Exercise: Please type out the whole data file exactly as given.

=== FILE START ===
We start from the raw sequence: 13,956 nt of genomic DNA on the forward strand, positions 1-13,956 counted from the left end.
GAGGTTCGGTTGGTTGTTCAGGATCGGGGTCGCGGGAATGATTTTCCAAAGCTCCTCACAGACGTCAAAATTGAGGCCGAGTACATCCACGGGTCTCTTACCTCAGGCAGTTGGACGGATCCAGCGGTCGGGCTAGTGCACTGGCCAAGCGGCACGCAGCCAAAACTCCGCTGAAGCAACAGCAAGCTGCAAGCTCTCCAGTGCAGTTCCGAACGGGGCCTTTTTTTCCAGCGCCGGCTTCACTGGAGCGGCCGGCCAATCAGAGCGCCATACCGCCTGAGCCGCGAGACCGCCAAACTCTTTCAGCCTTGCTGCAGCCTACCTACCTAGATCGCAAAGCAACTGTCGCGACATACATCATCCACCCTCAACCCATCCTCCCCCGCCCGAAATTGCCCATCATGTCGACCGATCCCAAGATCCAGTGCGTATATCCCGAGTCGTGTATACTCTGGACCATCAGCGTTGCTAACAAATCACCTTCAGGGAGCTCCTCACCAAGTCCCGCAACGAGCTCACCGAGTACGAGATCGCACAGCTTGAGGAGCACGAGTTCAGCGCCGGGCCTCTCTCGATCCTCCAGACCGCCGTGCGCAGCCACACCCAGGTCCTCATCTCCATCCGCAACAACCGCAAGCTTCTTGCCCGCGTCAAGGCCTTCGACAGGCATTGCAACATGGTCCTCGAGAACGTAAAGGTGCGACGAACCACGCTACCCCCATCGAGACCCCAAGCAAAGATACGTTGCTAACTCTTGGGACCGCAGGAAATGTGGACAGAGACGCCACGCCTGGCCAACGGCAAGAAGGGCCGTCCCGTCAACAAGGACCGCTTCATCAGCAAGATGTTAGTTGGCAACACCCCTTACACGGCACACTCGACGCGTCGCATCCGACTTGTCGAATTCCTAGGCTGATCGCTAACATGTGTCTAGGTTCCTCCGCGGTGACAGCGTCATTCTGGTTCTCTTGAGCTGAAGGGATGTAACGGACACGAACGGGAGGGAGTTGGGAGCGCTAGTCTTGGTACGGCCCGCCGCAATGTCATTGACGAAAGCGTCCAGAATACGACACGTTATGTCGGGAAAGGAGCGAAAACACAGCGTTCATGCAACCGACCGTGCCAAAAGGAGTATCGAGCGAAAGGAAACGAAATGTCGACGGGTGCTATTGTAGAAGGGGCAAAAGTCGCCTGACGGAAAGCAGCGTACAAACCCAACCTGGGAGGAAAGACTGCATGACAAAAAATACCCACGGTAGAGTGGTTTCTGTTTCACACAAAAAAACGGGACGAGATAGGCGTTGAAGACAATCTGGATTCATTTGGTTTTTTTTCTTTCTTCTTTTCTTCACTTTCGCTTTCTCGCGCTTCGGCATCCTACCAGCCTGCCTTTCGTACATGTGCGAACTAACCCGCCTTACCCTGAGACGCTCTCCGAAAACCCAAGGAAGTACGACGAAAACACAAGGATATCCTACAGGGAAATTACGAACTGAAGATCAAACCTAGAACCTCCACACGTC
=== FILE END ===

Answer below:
We start from the raw sequence: 13,956 nt of genomic DNA on the forward strand, positions 1-13,956 counted from the left end.
GAGGTTCGGTTGGTTGTTCAGGATCGGGGTCGCGGGAATGATTTTCCAAAGCTCCTCACAGACGTCAAAATTGAGGCCGAGTACATCCACGGGTCTCTTACCTCAGGCAGTTGGACGGATCCAGCGGTCGGGCTAGTGCACTGGCCAAGCGGCACGCAGCCAAAACTCCGCTGAAGCAACAGCAAGCTGCAAGCTCTCCAGTGCAGTTCCGAACGGGGCCTTTTTTTCCAGCGCCGGCTTCACTGGAGCGGCCGGCCAATCAGAGCGCCATACCGCCTGAGCCGCGAGACCGCCAAACTCTTTCAGCCTTGCTGCAGCCTACCTACCTAGATCGCAAAGCAACTGTCGCGACATACATCATCCACCCTCAACCCATCCTCCCCCGCCCGAAATTGCCCATCATGTCGACCGATCCCAAGATCCAGTGCGTATATCCCGAGTCGTGTATACTCTGGACCATCAGCGTTGCTAACAAATCACCTTCAGGGAGCTCCTCACCAAGTCCCGCAACGAGCTCACCGAGTACGAGATCGCACAGCTTGAGGAGCACGAGTTCAGCGCCGGGCCTCTCTCGATCCTCCAGACCGCCGTGCGCAGCCACACCCAGGTCCTCATCTCCATCCGCAACAACCGCAAGCTTCTTGCCCGCGTCAAGGCCTTCGACAGGCATTGCAACATGGTCCTCGAGAACGTAAAGGTGCGACGAACCACGCTACCCCCATCGAGACCCCAAGCAAAGATACGTTGCTAACTCTTGGGACCGCAGGAAATGTGGACAGAGACGCCACGCCTGGCCAACGGCAAGAAGGGCCGTCCCGTCAACAAGGACCGCTTCATCAGCAAGATGTTAGTTGGCAACACCCCTTACACGGCACACTCGACGCGTCGCATCCGACTTGTCGAATTCCTAGGCTGATCGCTAACATGTGTCTAGGTTCCTCCGCGGTGACAGCGTCATTCTGGTTCTCTTGAGCTGAAGGGATGTAACGGACACGAACGGGAGGGAGTTGGGAGCGCTAGTCTTGGTACGGCCCGCCGCAATGTCATTGACGAAAGCGTCCAGAATACGACACGTTATGTCGGGAAAGGAGCGAAAACACAGCGTTCATGCAACCGACCGTGCCAAAAGGAGTATCGAGCGAAAGGAAACGAAATGTCGACGGGTGCTATTGTAGAAGGGGCAAAAGTCGCCTGACGGAAAGCAGCGTACAAACCCAACCTGGGAGGAAAGACTGCATGACAAAAAATACCCACGGTAGAGTGGTTTCTGTTTCACACAAAAAAACGGGACGAGATAGGCGTTGAAGACAATCTGGATTCATTTGGTTTTTTTTCTTTCTTCTTTTCTTCACTTTCGCTTTCTCGCGCTTCGGCATCCTACCAGCCTGCCTTTCGTACATGTGCGAACTAACCCGCCTTACCCTGAGACGCTCTCCGAAAACCCAAGGAAGTACGACGAAAACACAAGGATATCCTACAGGGAAATTACGAACTGAAGATCAAACCTAGAACCTCCACACGTC